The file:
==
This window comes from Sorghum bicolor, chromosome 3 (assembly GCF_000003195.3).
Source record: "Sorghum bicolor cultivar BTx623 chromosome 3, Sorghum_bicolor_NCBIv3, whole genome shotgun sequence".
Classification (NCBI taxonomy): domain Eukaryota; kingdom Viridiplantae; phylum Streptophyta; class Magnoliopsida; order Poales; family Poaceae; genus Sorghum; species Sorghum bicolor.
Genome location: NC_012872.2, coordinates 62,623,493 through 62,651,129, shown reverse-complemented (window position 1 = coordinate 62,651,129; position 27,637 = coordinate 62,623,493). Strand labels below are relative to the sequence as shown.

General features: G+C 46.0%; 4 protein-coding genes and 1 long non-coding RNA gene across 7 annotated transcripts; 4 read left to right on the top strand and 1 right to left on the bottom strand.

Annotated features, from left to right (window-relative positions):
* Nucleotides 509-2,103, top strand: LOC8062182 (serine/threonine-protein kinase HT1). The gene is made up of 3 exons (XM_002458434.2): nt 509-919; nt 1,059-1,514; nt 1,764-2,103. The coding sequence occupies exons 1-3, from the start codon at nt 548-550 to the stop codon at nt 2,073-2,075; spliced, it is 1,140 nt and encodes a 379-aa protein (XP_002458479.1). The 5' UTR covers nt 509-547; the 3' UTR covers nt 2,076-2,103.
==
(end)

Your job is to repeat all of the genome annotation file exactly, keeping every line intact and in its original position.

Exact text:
This window comes from Sorghum bicolor, chromosome 3 (assembly GCF_000003195.3).
Source record: "Sorghum bicolor cultivar BTx623 chromosome 3, Sorghum_bicolor_NCBIv3, whole genome shotgun sequence".
Classification (NCBI taxonomy): domain Eukaryota; kingdom Viridiplantae; phylum Streptophyta; class Magnoliopsida; order Poales; family Poaceae; genus Sorghum; species Sorghum bicolor.
Genome location: NC_012872.2, coordinates 62,623,493 through 62,651,129, shown reverse-complemented (window position 1 = coordinate 62,651,129; position 27,637 = coordinate 62,623,493). Strand labels below are relative to the sequence as shown.

General features: G+C 46.0%; 4 protein-coding genes and 1 long non-coding RNA gene across 7 annotated transcripts; 4 read left to right on the top strand and 1 right to left on the bottom strand.

Annotated features, from left to right (window-relative positions):
* Nucleotides 509-2,103, top strand: LOC8062182 (serine/threonine-protein kinase HT1). The gene is made up of 3 exons (XM_002458434.2): nt 509-919; nt 1,059-1,514; nt 1,764-2,103. The coding sequence occupies exons 1-3, from the start codon at nt 548-550 to the stop codon at nt 2,073-2,075; spliced, it is 1,140 nt and encodes a 379-aa protein (XP_002458479.1). The 5' UTR covers nt 509-547; the 3' UTR covers nt 2,076-2,103.